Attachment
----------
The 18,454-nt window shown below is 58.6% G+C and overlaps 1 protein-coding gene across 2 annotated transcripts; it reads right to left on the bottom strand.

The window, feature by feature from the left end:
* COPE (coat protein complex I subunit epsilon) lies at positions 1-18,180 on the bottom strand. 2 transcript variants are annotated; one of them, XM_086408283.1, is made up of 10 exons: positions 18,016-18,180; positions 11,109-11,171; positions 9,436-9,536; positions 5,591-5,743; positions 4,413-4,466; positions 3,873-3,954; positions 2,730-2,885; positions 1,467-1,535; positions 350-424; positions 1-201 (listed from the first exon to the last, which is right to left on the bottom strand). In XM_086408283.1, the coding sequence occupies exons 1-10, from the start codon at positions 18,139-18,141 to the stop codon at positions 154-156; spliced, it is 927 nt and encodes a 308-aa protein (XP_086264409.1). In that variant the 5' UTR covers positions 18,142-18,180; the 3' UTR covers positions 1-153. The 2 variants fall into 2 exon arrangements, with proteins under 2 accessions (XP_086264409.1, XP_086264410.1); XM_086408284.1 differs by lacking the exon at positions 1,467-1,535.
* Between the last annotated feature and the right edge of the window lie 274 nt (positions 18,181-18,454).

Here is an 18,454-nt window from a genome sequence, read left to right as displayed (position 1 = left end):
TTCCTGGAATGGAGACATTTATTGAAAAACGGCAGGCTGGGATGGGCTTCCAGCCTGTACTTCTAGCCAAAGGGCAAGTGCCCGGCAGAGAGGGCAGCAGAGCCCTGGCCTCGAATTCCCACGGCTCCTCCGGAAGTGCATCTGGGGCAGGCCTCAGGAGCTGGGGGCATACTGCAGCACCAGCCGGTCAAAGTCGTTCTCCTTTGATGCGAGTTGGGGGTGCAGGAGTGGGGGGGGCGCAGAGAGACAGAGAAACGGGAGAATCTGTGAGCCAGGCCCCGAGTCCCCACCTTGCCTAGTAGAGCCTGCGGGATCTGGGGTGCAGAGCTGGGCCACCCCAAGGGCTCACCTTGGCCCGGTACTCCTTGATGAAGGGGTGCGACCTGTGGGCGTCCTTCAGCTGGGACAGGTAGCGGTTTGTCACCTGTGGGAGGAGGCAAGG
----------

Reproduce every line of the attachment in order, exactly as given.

The 18,454-nt window shown below is 58.6% G+C and overlaps 1 protein-coding gene across 2 annotated transcripts; it reads right to left on the bottom strand.

The window, feature by feature from the left end:
* COPE (coat protein complex I subunit epsilon) lies at positions 1-18,180 on the bottom strand. 2 transcript variants are annotated; one of them, XM_086408283.1, is made up of 10 exons: positions 18,016-18,180; positions 11,109-11,171; positions 9,436-9,536; positions 5,591-5,743; positions 4,413-4,466; positions 3,873-3,954; positions 2,730-2,885; positions 1,467-1,535; positions 350-424; positions 1-201 (listed from the first exon to the last, which is right to left on the bottom strand). In XM_086408283.1, the coding sequence occupies exons 1-10, from the start codon at positions 18,139-18,141 to the stop codon at positions 154-156; spliced, it is 927 nt and encodes a 308-aa protein (XP_086264409.1). In that variant the 5' UTR covers positions 18,142-18,180; the 3' UTR covers positions 1-153. The 2 variants fall into 2 exon arrangements, with proteins under 2 accessions (XP_086264409.1, XP_086264410.1); XM_086408284.1 differs by lacking the exon at positions 1,467-1,535.
* Between the last annotated feature and the right edge of the window lie 274 nt (positions 18,181-18,454).

Here is an 18,454-nt window from a genome sequence, read left to right as displayed (position 1 = left end):
TTCCTGGAATGGAGACATTTATTGAAAAACGGCAGGCTGGGATGGGCTTCCAGCCTGTACTTCTAGCCAAAGGGCAAGTGCCCGGCAGAGAGGGCAGCAGAGCCCTGGCCTCGAATTCCCACGGCTCCTCCGGAAGTGCATCTGGGGCAGGCCTCAGGAGCTGGGGGCATACTGCAGCACCAGCCGGTCAAAGTCGTTCTCCTTTGATGCGAGTTGGGGGTGCAGGAGTGGGGGGGGCGCAGAGAGACAGAGAAACGGGAGAATCTGTGAGCCAGGCCCCGAGTCCCCACCTTGCCTAGTAGAGCCTGCGGGATCTGGGGTGCAGAGCTGGGCCACCCCAAGGGCTCACCTTGGCCCGGTACTCCTTGATGAAGGGGTGCGACCTGTGGGCGTCCTTCAGCTGGGACAGGTAGCGGTTTGTCACCTGTGGGAGGAGGCAAGG